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Old 06-12-2010, 01:26 PM
StillandSilent StillandSilent is offline
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Default Barking at a Barrier

Grimm has suddenly decided that he is cock of the walk. He's medium sized, and can really be in either the big or small side at daycare, so I've been rotating him away from whatever side I work on so he can improve his skills with my coworkers. In general, he's a love ***** who gets along well with everyone. A little shy at first still, but he does come up to them without coaxing, expecially if they have food.
There is a dutch door, that seperates the small dog hallway from the yart. The top is usually open, so the staff can hear the intercom. Grimm has taken to puting his front paws on the door and barking like a fool at whoever enters the hallway. It's loud, and scary sounding, though I don't think he means any harm. If the person (always a staff member, customers are not allowed in that area) actually comes out into the yard, or even reaches out to pet him, he's fine and allows them to touch, no problems.
Issue two: He's also started talking back to my coworkers. He was attempting to dig a hole yesterday, and a coworker called his name loudly to distract him. He turned around and ran up the deck at top speed, away from her, then barked twice from the top. His tail was wagging at the time, and he seemed to think it was a game. Then he came laid down and went to sleep. When she came up, he was fine with her again.
Are either one of these things something to worry about? I don't want him to become aggressive at a barrier. It's almost like he's doing some teenage testing, but he is almost two years old. Could it be because he was shelter raised, and I am the first home he has ever had, that he is going through the teenager stage late?
He is still a foster, so I need to be very alert for red flags in his behavior.
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Old 06-13-2010, 12:34 PM
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*blackrose *blackrose is offline
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Both instances, to me anyway, seem like it is more of a dog that is having a good time and doesn't know his rules than a dog that is being aggressive. So yes, I would say "teenager-y" behavior.

If Chloe is confined and she wants to go see a person (or us) she will bark. And bark. And bark. And not shut up. It is distinctly different from her warning bark and it has a completely different meaning. When she does her happy/excited barks her body language is completely different when compared to her warning barks as well.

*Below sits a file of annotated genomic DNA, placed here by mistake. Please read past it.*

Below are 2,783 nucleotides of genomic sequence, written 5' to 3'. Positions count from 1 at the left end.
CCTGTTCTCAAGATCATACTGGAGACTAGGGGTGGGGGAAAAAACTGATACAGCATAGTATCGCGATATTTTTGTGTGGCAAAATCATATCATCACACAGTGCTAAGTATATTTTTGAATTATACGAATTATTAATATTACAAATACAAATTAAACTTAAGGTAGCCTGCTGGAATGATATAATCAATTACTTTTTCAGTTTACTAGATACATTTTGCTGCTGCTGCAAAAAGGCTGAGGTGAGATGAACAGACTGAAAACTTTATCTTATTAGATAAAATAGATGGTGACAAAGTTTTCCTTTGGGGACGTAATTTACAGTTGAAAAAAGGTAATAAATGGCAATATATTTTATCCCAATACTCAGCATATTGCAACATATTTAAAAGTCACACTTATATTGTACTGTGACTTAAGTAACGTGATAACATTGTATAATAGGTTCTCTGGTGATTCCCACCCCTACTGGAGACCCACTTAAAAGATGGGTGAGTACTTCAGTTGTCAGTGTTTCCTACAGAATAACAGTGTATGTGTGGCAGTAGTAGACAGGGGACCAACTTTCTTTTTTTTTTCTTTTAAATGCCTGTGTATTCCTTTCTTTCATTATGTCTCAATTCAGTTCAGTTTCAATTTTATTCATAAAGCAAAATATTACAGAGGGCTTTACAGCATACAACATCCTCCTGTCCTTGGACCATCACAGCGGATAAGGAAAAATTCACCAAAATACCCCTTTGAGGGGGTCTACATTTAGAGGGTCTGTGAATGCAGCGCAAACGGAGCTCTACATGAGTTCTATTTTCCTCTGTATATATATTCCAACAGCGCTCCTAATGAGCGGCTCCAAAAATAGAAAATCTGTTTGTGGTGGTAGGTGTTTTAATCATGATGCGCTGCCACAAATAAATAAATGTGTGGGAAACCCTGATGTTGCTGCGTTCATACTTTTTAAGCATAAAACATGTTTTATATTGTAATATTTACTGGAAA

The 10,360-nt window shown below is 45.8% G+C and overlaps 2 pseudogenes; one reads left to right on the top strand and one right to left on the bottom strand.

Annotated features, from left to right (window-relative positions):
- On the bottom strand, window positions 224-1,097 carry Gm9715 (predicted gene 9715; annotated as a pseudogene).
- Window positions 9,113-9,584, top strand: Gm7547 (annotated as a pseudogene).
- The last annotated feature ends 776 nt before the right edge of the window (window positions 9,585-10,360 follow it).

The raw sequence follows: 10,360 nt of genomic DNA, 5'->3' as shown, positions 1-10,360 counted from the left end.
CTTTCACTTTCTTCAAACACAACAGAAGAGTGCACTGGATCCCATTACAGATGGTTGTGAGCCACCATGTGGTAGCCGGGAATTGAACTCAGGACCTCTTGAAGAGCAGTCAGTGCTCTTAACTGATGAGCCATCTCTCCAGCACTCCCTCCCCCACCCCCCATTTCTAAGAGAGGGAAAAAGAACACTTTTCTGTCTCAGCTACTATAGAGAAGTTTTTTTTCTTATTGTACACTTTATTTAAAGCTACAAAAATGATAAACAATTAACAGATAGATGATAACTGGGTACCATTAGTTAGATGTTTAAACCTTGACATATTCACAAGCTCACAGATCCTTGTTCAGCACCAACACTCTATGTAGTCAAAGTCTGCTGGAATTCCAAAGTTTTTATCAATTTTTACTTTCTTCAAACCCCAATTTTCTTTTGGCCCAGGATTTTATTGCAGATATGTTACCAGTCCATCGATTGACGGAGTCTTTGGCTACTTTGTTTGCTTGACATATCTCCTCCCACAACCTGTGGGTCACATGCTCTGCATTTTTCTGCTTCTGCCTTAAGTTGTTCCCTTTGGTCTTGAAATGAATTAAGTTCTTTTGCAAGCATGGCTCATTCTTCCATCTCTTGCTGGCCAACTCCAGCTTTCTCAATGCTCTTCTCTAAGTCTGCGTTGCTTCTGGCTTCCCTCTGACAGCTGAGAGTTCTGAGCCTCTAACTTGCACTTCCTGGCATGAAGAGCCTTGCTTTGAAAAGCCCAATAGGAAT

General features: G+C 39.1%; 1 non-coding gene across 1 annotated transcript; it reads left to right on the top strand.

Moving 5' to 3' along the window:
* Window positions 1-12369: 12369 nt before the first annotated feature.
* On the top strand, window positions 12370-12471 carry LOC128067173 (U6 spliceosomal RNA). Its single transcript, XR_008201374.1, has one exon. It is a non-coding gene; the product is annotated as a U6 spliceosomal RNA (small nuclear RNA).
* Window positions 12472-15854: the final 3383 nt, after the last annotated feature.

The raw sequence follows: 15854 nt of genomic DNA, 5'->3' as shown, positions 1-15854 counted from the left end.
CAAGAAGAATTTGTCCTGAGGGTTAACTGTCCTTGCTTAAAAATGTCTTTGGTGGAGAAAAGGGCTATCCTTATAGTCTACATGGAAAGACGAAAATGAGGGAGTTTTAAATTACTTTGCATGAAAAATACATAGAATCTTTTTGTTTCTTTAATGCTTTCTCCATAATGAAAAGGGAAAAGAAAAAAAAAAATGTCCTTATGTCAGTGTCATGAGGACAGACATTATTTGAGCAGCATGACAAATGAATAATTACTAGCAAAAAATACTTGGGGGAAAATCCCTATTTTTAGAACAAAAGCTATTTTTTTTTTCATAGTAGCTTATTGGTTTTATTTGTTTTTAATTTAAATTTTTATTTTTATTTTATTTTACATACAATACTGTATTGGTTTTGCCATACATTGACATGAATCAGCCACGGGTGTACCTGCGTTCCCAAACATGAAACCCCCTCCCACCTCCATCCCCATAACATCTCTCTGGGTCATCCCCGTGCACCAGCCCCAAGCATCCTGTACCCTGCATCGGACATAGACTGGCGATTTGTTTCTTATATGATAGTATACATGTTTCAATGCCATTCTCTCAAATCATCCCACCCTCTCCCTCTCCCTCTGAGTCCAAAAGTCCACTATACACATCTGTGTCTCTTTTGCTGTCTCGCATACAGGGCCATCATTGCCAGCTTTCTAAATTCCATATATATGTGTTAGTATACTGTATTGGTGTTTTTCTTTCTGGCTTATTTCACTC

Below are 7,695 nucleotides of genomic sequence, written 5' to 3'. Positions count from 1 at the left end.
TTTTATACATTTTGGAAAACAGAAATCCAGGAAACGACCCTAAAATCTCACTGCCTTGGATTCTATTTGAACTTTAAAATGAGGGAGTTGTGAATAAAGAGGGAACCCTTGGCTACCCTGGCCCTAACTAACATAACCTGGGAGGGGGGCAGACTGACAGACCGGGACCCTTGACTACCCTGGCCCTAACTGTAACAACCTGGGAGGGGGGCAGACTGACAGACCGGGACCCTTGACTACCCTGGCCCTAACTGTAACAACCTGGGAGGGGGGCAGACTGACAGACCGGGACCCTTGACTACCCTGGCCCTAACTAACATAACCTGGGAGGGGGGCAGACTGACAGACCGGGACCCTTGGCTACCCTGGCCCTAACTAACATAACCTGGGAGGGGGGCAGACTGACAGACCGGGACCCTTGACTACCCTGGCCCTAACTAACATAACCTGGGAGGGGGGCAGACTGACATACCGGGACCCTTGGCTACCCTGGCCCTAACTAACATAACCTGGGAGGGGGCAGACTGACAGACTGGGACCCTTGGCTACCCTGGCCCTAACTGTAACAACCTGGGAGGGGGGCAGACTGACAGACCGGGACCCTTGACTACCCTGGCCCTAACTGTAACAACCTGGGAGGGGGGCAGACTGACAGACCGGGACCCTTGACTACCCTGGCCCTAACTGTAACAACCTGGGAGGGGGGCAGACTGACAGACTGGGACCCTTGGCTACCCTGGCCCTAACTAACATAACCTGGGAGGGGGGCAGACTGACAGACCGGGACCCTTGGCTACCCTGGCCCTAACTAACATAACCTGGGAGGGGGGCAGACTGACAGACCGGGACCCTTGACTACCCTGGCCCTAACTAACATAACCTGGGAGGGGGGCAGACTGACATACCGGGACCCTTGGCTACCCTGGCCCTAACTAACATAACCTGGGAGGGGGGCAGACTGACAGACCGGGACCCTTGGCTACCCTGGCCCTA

Happy barks = happy tail, relaxed eyes, bouncing up and down, wagging butt, open mouth, etc. The barks are also more high pitched and yappy sounding.
Warning barks = erect tail, ears at alert, stiff body, mouth pushed forward, intense gaze. The barks are deeper and raspier, and are also more "woofy" than yappy.

So for your first issue, I'd pay more attention to how he is barking (happy or warning) and then go from there.

The second issue sounds like he was just happy that someone was paying attention to him. He viewed the "scolding" as wonderful, wonderful attention and then attempted to play. Again, I'd take a look at body language more so than just him barking.
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Old 06-15-2010, 03:14 AM
kimmy.doglover kimmy.doglover is offline
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mY mini schnauzer also barks a lot...i know there breed can be very barky but sometimes its just too much..so we sometimes put him in an closed room so the bark will not be as loud...is that ok?
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Old 06-15-2010, 06:26 AM
RawFedDogs RawFedDogs is offline
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Quote:
Originally Posted by kimmy.doglover View Post
mY mini schnauzer also barks a lot...i know there breed can be very barky but sometimes its just too much..so we sometimes put him in an closed room so the bark will not be as loud...is that ok?
What does he bark at? People walking down the street? Other animals outside the window? Noises? or does he just bark at nothing specific but just to hear his own voice?
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